I have written a lot of books in my time. I’m currently writing book number sixty-five.

For the last few books, I’ve been focusing on finding the rhythm for a book, as a tool to help me write better and faster.

What do I mean by rhythm?

It’s an overall sense of how the story is told. Sometimes those rhythms are short and fast, sometimes they encompass multiple chapters.

Let me give you some examples. Hopefully, that will make it more clear.

The water witch novel that I just finished, which is paranormal women’s fiction with an emphasis on mystery, not romance, is the third in the series. I discovered this rhythm in book two, and using it for book three made it just fly.

The rhythm for that series goes like this:

  • Statement
  • Reply
  • Eyeroll

Seriously, that encapsulates how the story is told. There aren’t always eye-rolls (though two sisters are bantering). But there is almost always a strong reaction.

The reason I express this story rhythm in this way is because these books have so much dialog. Both books one and two are about 43K words and are almost 200 pages long. That’s because of all the short lines and talking.

The book that I’m currently writing is book two of the Live Contact science fiction series. The water witch series is all told from the point of view of AJ, while the current book has a myriad cast of characters.

I’ve found myself occasionally stymied while writing the current book. Every time it’s been because I’ve started in the wrong point of view, or in the wrong place in the narrative.

I finally figured out that if I focus on the rhythm of the novel, the writing flows. I start in the right place with the right person.

What is the rhythm of these novels?

  • Setting/Attitude
  • Banter/Planning
  • Action

So each character, as they get introduced, has these three sections to go through.

Science fiction is all about setting. It’s one of the hallmarks of science fiction. What makes this place different than today, as well as all those other places?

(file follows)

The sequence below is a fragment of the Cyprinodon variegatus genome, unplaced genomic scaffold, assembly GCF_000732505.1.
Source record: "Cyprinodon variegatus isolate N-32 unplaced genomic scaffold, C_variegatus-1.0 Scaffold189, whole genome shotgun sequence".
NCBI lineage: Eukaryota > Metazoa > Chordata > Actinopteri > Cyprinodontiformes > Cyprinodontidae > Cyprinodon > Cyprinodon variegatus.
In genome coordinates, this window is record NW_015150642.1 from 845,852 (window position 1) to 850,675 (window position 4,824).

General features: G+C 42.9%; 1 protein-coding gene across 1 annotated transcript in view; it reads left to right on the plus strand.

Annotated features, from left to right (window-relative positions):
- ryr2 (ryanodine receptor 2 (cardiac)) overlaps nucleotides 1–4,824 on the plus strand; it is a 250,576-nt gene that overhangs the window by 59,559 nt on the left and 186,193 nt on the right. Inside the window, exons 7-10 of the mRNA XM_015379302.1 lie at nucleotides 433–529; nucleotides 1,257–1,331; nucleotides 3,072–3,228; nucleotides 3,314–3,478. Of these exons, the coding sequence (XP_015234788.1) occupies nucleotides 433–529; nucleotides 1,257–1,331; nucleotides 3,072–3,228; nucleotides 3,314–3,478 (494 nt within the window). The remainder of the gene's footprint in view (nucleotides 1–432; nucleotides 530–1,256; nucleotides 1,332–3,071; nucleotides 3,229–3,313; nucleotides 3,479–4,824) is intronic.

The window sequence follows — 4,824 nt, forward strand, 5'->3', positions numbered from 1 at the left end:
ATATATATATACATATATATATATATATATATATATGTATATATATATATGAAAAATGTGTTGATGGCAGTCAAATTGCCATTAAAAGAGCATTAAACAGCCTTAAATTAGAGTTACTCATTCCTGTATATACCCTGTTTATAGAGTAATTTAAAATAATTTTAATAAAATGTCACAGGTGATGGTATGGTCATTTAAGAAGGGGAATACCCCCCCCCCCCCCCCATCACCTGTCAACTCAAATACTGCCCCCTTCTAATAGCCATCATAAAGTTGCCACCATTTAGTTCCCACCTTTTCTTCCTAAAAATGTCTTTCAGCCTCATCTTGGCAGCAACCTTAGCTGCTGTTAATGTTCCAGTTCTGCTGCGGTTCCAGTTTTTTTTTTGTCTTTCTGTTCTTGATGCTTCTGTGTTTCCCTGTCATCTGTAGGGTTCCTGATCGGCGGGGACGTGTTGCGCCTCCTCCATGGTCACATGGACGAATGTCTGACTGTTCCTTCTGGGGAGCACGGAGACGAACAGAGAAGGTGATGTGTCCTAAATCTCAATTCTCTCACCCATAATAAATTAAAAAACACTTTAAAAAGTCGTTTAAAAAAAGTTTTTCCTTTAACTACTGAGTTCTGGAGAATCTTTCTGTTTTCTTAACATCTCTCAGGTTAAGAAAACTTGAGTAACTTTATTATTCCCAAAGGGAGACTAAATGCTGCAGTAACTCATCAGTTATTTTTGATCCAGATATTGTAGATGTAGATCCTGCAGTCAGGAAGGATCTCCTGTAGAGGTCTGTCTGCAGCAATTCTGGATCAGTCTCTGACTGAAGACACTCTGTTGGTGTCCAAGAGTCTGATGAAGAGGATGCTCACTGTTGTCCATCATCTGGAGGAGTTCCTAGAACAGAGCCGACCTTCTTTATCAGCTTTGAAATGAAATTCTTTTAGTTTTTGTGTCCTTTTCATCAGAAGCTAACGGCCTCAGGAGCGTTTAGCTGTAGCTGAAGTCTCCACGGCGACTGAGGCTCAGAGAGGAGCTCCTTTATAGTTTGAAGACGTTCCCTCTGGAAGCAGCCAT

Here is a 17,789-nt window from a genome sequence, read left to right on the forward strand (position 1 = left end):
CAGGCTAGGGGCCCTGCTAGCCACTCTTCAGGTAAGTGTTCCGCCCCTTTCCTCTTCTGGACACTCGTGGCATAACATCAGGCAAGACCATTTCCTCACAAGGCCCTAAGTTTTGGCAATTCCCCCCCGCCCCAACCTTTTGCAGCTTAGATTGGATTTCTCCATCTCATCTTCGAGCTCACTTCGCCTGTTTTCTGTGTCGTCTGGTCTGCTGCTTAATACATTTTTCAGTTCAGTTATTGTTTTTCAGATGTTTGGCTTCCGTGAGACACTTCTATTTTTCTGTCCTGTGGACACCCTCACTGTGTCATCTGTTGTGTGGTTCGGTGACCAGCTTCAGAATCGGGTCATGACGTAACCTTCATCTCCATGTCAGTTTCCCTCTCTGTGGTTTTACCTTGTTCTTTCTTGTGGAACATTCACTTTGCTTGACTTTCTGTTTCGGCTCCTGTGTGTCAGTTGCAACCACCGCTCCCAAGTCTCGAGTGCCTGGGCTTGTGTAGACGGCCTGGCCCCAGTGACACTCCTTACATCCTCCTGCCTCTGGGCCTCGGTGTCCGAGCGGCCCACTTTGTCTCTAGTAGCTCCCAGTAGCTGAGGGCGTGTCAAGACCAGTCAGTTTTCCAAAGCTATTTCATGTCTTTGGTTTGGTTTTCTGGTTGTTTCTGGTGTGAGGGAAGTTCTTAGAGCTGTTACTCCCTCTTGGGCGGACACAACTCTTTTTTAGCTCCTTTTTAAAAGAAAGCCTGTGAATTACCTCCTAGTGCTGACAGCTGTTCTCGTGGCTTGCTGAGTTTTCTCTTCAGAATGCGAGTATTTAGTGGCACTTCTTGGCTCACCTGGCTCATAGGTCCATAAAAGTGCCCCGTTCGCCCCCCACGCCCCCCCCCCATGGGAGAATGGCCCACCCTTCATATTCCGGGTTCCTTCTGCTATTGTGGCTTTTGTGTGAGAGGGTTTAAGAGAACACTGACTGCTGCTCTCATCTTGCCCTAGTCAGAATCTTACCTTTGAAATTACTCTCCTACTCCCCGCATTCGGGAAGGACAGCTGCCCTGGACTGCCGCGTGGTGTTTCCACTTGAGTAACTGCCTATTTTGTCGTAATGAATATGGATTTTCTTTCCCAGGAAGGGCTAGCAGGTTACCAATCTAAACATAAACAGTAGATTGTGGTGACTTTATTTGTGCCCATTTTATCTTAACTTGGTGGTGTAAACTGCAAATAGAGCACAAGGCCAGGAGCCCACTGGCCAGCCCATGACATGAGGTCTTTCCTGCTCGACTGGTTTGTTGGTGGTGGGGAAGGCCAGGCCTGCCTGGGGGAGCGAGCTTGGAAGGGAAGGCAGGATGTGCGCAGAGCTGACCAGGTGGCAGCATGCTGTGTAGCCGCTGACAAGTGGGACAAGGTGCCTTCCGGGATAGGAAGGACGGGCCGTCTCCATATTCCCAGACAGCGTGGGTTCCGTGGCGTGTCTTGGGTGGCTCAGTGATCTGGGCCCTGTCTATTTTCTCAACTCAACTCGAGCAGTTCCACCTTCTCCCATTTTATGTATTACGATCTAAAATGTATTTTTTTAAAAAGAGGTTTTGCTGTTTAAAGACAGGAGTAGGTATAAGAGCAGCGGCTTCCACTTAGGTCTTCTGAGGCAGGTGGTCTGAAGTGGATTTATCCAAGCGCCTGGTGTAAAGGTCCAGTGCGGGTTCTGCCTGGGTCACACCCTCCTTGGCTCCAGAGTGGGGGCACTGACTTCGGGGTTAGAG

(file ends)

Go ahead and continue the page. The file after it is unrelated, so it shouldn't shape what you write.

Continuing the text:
The characters in these novels all have attitude and serious opinions about everything that they’re looking at. (Remember, all description of the world comes from the point of view of a character.) They are voicy and want to tell me all about it.

The first step has got to be that setting and attitude.

That’s a big part of the fun of these novels. It isn’t always an eye-roll, but sometimes it is. I have a starship with an AI who’s a frustrated interior designer, who complains about the feng shui of any place they visit. Jamaal is a retired assassin and is concerned about sightlines, exit strategies, and how best to defend himself.

The next step is banter and planning. These characters aren’t by themselves, on purpose. I did that as a challenge for myself, to have characters who are almost always interacting with other characters. It gives me lots of opportunities for banter, teasing, dry commentary, and so on.

There’s also planning that goes along with the banter. These characters have things to do. How do they get to their goal?

Then there’s action. Part of my problem has been that I’ve been skipping the first two parts with the various characters and just jumping right to the action. That doesn’t work for these books.

There isn’t a tremendous amount of action. This isn’t a Lindsey Buroker novel, which I swear follows the pattern, “Okay, it’s been ten pages. Time to roll initiative!”

However, there is some. And it’s quite fun, writing those action scenes. It’s again, something of a stretch for me, to be planning on regular action sequences throughout the novel.

The novel I wrote before these had a different rhythm. That had much more of a two-step rhythm:

  • Statement/observation
  • Angry reaction

This novel didn’t have a lot of action, as in physical fighting. However, it did have a number of confrontations. The main character was always testy and ready to come out fighting. (She has a hell hound encased in her soul. That’s enough to make anyone cranky.)

Because I was so in her point of view, it was easy to write her. Everything flowed from her and her reactions to what was happening.

Really, all I had to do was to plop her down in a place and watch as things happened.

So these are some of the rhythms that I’ve discovered while writing. They aren’t constant, not every scene has to follow these patterns. They just occur often enough that following the rhythm helps me write. Hopefully, this might be useful to you as well.

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